Radio Review: The baby's coming! Boil water and pass the canapés!
Woman's Hour, Radio 4, Tuesday / Technicolour, Radio 4, Monday-Friday
At the births of my children I was certainly there, but I can't pretend I was in any way central to proceedings. I did what I could, did what I was told and tried not to get in the way. But for some dads that's not enough.
Part of Tuesday's Woman's Hour was devoted to fathers and childbirth. Jane Garvey spoke to a dad who'd found it all slightly unsettling. He'd dutifully done the classes and thought he was all set, but when it came to the crunch he was weirded out. "At the key moment, my wife is on all fours making very strange sounds … she's not screaming, it's not like TV, she's mooing, in rhythm."
But what really got to him was the feeling of helplessness, a common experience according to Dean Beaumont, founder of the support group DaddyNatal. As the sociologist Professor Tina Miller observed, it's all to do with men wanting to be in control of circumstances. We take inward responsibility for everything going smoothly, and when the birth plan goes out of the window we don't know what to do. One listener tweeted that her husband served canapés to the midwives, and that gave him a role. "I'm almost speechless, but not quite," said Garvey.
If I had to name my favourite Radio 4 time slot, right up there would be the 15 minutes between World At One and The Archers. It's usually home to a five-parter, Monday to Friday, with a dizzying range of subjects. In Technicolour, Tracey Logan explored the many facets of how we perceive and react to colour. On Tuesday, she explored how language affects colour perception, kicking off with the fact that where we see blue, Russians see one of two colours, goluboy or siniy, light blue or dark blue. Not two shades of the same colour; two different colours.
Logan took part in an experiment at Sussex University alongside Russian speakers which demonstrated that brains perceive a colour more quickly if there's a specific name for it. Other studies, meanwhile, indicate that babies distinguish colours before they acquire language. So, colour perception: hardwired or blank slate? Like every nature/nurture question I've ever heard, the answer is clear: it's a bit of both. QED.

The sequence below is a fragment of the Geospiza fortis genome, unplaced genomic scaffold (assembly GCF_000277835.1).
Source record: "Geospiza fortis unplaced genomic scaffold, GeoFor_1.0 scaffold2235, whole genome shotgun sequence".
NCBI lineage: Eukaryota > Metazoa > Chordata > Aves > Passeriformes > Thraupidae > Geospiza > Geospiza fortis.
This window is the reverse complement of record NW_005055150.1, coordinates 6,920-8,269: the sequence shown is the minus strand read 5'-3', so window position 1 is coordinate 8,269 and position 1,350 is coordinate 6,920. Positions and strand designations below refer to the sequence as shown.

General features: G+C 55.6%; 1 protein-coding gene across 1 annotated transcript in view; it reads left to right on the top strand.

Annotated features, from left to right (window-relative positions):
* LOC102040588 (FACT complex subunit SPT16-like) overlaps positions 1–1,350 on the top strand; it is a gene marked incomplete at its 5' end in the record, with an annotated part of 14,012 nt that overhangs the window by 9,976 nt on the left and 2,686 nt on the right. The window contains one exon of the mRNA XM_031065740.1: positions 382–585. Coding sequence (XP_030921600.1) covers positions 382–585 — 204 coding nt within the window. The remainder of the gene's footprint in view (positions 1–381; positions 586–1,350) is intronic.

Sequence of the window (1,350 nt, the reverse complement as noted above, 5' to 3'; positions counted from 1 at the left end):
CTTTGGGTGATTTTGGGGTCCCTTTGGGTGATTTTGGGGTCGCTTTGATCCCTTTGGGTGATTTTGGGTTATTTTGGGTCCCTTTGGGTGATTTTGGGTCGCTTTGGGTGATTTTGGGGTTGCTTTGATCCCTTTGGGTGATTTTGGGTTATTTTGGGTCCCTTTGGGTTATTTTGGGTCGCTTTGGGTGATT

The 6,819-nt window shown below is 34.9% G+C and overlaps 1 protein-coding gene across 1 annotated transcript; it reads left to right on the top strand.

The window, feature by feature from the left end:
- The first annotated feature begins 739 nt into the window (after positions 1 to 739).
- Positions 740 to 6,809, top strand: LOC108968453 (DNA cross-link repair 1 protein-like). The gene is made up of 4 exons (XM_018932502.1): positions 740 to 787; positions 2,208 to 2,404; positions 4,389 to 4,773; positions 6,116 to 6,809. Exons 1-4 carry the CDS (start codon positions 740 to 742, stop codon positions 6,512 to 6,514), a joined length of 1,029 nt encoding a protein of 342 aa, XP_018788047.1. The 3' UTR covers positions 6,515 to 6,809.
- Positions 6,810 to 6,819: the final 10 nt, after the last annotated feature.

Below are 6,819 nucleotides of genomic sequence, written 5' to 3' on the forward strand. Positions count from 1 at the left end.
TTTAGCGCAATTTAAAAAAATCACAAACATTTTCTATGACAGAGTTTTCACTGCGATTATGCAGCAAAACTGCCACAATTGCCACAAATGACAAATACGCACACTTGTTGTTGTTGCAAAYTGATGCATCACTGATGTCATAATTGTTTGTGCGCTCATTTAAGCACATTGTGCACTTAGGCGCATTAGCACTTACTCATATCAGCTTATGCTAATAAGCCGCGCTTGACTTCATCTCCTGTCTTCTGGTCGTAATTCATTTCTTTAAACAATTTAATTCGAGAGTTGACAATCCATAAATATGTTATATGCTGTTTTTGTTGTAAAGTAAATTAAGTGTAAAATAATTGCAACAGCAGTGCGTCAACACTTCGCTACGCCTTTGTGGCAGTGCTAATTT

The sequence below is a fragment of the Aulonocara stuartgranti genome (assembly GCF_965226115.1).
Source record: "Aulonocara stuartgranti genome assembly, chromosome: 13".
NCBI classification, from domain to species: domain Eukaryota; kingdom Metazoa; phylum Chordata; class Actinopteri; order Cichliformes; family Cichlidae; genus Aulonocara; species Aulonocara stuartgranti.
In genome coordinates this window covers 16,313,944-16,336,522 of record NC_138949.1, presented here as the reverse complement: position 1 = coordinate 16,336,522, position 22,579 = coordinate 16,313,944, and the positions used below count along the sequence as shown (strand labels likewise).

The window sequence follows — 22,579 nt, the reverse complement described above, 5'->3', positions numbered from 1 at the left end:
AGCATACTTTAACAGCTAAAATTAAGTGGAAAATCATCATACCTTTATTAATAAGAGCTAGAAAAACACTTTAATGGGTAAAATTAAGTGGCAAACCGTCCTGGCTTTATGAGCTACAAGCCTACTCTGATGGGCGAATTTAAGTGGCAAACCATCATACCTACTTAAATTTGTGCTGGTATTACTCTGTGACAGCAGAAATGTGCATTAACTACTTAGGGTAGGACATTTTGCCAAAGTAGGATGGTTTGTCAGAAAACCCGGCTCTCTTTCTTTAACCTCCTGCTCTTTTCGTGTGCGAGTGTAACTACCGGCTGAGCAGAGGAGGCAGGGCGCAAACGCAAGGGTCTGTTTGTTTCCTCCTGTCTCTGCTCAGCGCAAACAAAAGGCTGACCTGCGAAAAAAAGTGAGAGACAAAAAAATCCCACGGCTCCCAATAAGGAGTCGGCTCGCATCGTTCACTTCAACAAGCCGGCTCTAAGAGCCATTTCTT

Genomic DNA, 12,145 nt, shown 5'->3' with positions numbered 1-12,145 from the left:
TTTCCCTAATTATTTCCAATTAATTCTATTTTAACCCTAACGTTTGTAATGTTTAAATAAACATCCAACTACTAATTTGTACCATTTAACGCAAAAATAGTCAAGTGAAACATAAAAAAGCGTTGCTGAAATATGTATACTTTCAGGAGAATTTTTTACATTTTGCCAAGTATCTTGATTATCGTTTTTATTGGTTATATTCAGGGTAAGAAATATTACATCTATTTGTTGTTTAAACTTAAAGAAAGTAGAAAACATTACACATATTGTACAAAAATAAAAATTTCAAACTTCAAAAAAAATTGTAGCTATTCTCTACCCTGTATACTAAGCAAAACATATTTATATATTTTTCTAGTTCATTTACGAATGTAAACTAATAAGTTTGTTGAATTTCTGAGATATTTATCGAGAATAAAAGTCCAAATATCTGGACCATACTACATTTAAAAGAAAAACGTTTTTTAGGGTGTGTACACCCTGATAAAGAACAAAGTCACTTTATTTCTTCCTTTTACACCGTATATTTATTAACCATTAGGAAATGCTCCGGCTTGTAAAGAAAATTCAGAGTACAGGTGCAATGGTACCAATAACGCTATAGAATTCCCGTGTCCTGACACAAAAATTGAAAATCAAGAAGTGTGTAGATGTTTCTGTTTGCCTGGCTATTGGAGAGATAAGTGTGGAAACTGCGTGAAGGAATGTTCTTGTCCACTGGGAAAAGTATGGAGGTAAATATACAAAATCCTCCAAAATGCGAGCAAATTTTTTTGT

Game of Thrones
Arts & Ents blogs
- 1 If these extraordinarily powerful images of a dead Syrian child washed up on a beach don't change Europe's attitude to refugees, what will?
- 2 Senior British politicians tell David Cameron: When dead children are being washed up on beaches – it's time to act
- 3 Make your voice heard: Sign The Independent's petition to welcome refugees
- 4 Refugee crisis: Aylan's life was full of fear - in death, he is part of 'humanity washed ashore'
- 5 German police forced to ask public to stop bringing donations for refugees arriving by train
Senior British politicians tell David Cameron: When dead children are being washed up on beaches – it's time to act
Jeremy Corbyn calls Osama bin Laden's killing a 'tragedy' - but was it taken out of context?
If these extraordinarily powerful images of a dead Syrian child washed up on a beach don't change Europe's attitude to refugees, what will?
If you're not already angry about the refugee crisis, here's a history lesson to remind you why you really should be
Britain to take more refugees as Cameron bows to pressure after more than 100,000 back our campaign
Theresa May says migrants should be banned from entering the UK unless they have jobs lined up